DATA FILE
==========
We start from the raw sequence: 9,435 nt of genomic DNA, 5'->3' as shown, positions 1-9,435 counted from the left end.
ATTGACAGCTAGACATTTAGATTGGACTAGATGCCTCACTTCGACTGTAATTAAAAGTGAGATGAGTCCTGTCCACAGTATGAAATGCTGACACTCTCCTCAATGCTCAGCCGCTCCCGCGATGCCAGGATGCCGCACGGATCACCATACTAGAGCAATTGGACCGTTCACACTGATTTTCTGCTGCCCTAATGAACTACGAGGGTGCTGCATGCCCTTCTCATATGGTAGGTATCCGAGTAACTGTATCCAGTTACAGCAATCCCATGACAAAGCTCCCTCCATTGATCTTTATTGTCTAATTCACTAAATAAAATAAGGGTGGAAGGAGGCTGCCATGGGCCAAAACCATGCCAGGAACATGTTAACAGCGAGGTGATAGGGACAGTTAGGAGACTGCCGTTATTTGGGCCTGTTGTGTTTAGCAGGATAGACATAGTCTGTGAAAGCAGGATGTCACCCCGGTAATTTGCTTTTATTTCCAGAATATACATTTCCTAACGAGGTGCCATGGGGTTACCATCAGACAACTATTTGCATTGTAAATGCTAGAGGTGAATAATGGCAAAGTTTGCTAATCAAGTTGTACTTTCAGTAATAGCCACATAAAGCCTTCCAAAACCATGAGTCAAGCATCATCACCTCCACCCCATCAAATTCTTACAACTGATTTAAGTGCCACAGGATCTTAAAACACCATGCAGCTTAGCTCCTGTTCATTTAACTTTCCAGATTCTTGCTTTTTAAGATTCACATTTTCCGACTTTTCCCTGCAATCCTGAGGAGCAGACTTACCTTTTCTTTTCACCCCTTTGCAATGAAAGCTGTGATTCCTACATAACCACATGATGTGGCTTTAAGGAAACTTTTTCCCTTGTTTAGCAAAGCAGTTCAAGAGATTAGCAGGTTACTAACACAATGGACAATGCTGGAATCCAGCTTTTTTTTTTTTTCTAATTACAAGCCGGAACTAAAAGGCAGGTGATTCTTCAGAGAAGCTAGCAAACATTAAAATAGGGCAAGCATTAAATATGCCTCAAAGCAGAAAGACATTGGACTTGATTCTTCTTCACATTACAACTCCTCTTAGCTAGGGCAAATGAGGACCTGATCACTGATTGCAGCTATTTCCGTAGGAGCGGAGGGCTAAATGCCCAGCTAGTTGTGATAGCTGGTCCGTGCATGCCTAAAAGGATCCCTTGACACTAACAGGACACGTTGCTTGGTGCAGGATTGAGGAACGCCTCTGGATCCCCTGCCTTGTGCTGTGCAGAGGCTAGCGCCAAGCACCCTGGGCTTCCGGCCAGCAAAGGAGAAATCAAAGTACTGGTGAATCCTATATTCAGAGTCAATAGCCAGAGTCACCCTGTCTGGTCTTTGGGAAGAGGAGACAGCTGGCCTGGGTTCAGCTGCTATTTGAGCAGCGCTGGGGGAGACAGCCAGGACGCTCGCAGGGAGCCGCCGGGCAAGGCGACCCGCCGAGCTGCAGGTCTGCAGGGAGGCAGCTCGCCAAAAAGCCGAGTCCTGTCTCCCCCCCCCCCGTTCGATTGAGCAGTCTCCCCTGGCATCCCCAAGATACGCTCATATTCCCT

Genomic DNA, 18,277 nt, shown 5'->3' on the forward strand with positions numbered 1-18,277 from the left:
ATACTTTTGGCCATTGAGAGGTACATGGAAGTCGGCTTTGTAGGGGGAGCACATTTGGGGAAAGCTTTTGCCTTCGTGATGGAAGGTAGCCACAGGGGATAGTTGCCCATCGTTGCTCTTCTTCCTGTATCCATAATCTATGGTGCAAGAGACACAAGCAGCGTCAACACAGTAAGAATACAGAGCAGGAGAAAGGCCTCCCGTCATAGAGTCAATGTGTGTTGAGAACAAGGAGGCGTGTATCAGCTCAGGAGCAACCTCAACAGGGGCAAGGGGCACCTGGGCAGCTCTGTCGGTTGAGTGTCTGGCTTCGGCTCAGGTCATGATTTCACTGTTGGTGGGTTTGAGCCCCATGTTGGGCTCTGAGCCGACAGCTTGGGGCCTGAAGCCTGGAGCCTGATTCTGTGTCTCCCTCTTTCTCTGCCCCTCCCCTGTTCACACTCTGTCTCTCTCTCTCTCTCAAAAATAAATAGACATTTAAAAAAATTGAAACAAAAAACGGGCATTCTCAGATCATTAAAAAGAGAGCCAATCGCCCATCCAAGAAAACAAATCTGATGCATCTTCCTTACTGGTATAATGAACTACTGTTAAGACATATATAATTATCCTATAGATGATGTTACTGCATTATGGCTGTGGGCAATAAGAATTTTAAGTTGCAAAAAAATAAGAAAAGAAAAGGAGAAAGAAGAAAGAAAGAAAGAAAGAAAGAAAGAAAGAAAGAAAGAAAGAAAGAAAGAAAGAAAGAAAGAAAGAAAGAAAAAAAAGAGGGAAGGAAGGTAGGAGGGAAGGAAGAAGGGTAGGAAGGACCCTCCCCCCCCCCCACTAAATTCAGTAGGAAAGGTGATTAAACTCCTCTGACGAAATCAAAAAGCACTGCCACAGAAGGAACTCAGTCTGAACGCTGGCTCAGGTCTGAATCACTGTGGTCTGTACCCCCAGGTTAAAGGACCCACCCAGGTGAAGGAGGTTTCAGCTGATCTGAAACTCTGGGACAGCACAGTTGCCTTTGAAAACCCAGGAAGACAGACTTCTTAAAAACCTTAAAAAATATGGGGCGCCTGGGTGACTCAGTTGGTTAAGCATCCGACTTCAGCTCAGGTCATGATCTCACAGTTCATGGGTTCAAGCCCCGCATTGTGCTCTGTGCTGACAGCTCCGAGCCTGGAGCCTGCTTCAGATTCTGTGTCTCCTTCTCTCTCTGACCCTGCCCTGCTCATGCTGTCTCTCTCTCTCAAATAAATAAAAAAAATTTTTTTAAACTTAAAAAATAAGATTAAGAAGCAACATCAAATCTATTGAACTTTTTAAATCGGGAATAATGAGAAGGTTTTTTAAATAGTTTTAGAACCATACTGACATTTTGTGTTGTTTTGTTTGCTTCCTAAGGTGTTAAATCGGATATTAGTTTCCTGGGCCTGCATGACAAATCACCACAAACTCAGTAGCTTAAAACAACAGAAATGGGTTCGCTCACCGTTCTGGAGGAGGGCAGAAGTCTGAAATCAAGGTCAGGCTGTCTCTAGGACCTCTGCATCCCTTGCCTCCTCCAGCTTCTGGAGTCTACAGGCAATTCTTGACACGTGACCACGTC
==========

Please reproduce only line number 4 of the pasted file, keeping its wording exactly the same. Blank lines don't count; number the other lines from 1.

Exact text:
ATACTTTTGGCCATTGAGAGGTACATGGAAGTCGGCTTTGTAGGGGGAGCACATTTGGGGAAAGCTTTTGCCTTCGTGATGGAAGGTAGCCACAGGGGATAGTTGCCCATCGTTGCTCTTCTTCCTGTATCCATAATCTATGGTGCAAGAGACACAAGCAGCGTCAACACAGTAAGAATACAGAGCAGGAGAAAGGCCTCCCGTCATAGAGTCAATGTGTGTTGAGAACAAGGAGGCGTGTATCAGCTCAGGAGCAACCTCAACAGGGGCAAGGGGCACCTGGGCAGCTCTGTCGGTTGAGTGTCTGGCTTCGGCTCAGGTCATGATTTCACTGTTGGTGGGTTTGAGCCCCATGTTGGGCTCTGAGCCGACAGCTTGGGGCCTGAAGCCTGGAGCCTGATTCTGTGTCTCCCTCTTTCTCTGCCCCTCCCCTGTTCACACTCTGTCTCTCTCTCTCTCTCAAAAATAAATAGACATTTAAAAAAATTGAAACAAAAAACGGGCATTCTCAGATCATTAAAAAGAGAGCCAATCGCCCATCCAAGAAAACAAATCTGATGCATCTTCCTTACTGGTATAATGAACTACTGTTAAGACATATATAATTATCCTATAGATGATGTTACTGCATTATGGCTGTGGGCAATAAGAATTTTAAGTTGCAAAAAAATAAGAAAAGAAAAGGAGAAAGAAGAAAGAAAGAAAGAAAGAAAGAAAGAAAGAAAGAAAGAAAGAAAGAAAGAAAGAAAGAAAGAAAGAAAGAAAAAAAAGAGGGAAGGAAGGTAGGAGGGAAGGAAGAAGGGTAGGAAGGACCCTCCCCCCCCCCCACTAAATTCAGTAGGAAAGGTGATTAAACTCCTCTGACGAAATCAAAAAGCACTGCCACAGAAGGAACTCAGTCTGAACGCTGGCTCAGGTCTGAATCACTGTGGTCTGTACCCCCAGGTTAAAGGACCCACCCAGGTGAAGGAGGTTTCAGCTGATCTGAAACTCTGGGACAGCACAGTTGCCTTTGAAAACCCAGGAAGACAGACTTCTTAAAAACCTTAAAAAATATGGGGCGCCTGGGTGACTCAGTTGGTTAAGCATCCGACTTCAGCTCAGGTCATGATCTCACAGTTCATGGGTTCAAGCCCCGCATTGTGCTCTGTGCTGACAGCTCCGAGCCTGGAGCCTGCTTCAGATTCTGTGTCTCCTTCTCTCTCTGACCCTGCCCTGCTCATGCTGTCTCTCTCTCTCAAATAAATAAAAAAAATTTTTTTAAACTTAAAAAATAAGATTAAGAAGCAACATCAAATCTATTGAACTTTTTAAATCGGGAATAATGAGAAGGTTTTTTAAATAGTTTTAGAACCATACTGACATTTTGTGTTGTTTTGTTTGCTTCCTAAGGTGTTAAATCGGATATTAGTTTCCTGGGCCTGCATGACAAATCACCACAAACTCAGTAGCTTAAAACAACAGAAATGGGTTCGCTCACCGTTCTGGAGGAGGGCAGAAGTCTGAAATCAAGGTCAGGCTGTCTCTAGGACCTCTGCATCCCTTGCCTCCTCCAGCTTCTGGAGTCTACAGGCAATTCTTGACACGTGACCACGTC